Flower Boxes and Walls – Walls and flower boxes will be used in trail courses in the show arena. Your horse needs to have experience with them at home. The flower boxes and walls create barriers which distract your horse. A barrier will cause your horse to drift away from the barrier and this will place your horse on the incorrect line while working an obstacle. Horses will have to learn to trust the rider and ride up to a solid wall or next to a solid wall.
The flowers make a pretty decoration, but they also distract your horse. Get your horse used to them.
Walls can be painted to look like bricks, or stones.
Plants - Plants make great obstacles. Of course, choose plants that are not poisonous to horses. The plant should be hearty, as they will probable get knocked over and be nibbled. Plants are used to distract the horse, create barriers and dress up your course.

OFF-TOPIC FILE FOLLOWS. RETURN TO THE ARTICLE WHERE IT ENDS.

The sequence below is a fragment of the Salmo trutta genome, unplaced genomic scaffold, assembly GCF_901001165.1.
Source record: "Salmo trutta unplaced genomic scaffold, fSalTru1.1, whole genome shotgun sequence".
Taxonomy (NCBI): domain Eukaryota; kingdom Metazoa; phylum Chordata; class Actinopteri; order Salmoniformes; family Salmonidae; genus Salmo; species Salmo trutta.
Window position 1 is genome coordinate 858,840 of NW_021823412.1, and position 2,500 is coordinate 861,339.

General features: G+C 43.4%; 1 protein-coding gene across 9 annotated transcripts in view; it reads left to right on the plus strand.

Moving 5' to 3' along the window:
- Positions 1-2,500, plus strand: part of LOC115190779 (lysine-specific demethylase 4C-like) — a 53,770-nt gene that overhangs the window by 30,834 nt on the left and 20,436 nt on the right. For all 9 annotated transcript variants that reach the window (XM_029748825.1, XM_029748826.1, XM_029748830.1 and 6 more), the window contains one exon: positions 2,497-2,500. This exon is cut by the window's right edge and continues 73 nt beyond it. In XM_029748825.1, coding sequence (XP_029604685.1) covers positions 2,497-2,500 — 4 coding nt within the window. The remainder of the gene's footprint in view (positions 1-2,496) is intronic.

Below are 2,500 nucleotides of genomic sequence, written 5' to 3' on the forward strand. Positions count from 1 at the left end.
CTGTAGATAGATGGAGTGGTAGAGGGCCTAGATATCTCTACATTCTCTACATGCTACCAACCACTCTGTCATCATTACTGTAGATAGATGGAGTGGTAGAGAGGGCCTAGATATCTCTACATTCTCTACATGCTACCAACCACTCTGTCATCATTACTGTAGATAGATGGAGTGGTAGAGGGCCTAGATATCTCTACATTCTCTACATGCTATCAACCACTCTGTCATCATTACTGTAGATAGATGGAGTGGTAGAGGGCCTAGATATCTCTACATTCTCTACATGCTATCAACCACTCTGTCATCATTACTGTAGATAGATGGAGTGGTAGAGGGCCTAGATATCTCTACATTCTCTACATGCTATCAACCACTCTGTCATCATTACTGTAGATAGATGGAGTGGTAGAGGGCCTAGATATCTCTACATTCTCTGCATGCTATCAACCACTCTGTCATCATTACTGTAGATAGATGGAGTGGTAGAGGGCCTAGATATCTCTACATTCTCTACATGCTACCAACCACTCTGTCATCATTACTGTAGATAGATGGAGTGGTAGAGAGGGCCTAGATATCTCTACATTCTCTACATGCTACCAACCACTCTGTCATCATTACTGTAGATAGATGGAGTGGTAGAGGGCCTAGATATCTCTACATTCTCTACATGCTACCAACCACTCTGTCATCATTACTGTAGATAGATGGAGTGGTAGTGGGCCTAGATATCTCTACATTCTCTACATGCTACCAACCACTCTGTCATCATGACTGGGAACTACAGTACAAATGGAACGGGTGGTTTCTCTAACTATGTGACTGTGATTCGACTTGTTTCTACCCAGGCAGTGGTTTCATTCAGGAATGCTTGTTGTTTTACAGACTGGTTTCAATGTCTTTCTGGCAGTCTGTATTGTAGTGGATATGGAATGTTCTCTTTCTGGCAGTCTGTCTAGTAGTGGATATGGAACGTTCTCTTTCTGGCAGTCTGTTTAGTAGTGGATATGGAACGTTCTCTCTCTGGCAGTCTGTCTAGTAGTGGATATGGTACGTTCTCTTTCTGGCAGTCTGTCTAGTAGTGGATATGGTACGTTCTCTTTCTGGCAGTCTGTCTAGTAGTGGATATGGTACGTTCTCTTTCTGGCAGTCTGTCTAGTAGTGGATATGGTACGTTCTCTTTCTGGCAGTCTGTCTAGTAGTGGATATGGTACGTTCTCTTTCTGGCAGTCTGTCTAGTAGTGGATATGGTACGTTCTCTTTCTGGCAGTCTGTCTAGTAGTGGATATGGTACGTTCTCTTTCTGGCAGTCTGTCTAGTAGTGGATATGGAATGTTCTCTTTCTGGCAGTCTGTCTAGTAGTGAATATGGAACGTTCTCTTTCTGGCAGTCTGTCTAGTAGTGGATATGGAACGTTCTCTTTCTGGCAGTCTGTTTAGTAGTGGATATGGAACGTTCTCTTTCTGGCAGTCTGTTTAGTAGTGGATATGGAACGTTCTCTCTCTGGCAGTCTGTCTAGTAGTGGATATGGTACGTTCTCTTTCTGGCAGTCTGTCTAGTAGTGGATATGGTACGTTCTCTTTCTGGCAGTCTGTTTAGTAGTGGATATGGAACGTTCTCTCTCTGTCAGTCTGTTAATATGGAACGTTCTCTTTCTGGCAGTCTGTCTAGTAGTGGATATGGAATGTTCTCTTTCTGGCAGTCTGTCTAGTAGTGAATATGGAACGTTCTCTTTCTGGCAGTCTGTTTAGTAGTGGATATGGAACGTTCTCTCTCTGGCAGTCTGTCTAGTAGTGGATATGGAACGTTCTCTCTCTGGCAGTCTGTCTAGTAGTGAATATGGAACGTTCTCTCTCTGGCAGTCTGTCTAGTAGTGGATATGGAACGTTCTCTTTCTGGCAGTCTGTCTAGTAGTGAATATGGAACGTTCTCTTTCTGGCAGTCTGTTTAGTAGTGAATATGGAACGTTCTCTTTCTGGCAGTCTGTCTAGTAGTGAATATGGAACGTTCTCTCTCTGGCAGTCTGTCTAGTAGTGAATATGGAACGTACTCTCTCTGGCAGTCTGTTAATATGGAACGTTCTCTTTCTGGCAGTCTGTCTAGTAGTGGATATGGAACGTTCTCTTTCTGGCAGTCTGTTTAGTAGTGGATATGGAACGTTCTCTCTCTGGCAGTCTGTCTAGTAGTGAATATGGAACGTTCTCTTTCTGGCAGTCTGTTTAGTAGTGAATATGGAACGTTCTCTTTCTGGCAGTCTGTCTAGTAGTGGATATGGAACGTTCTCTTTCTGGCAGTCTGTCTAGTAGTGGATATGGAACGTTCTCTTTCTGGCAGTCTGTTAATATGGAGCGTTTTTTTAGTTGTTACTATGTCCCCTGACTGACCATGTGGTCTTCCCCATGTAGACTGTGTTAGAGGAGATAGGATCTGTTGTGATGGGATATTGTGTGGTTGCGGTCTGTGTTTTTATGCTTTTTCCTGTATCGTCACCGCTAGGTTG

Water Box – Build a water box. It can be used dry for a horse just learning about the bridge and it can be used later with water in it.
The easiest size water box to build is 4x4, but it is easier to teach a horse to go into a larger water box, such as 4x8.
Horses would rather go around a box than through it, so the bigger the water box the less likely the horse will attempt to sneak around it.
Use 4x4’s for the sides and three quarter inch plywood for the bottom. First, seal the water box with a silicone type product. Second, paint the bottom with a marine base paint. Third, cut a thin piece of rubber mat to fit the bottom of the water box. Building a good water box means the box will last longer.
Measuring Tape – The trail trainer’s best friend is the measuring tape. Always have your tape available to measure the distance between poles…..you want your pole distances to be accurate…no guessing.
A 12 foot three-quarter inch PVC pipe works great for measuring
There are plenty of things around any barn that can be used to create obstacles. Be sure they are safe and non-toxic.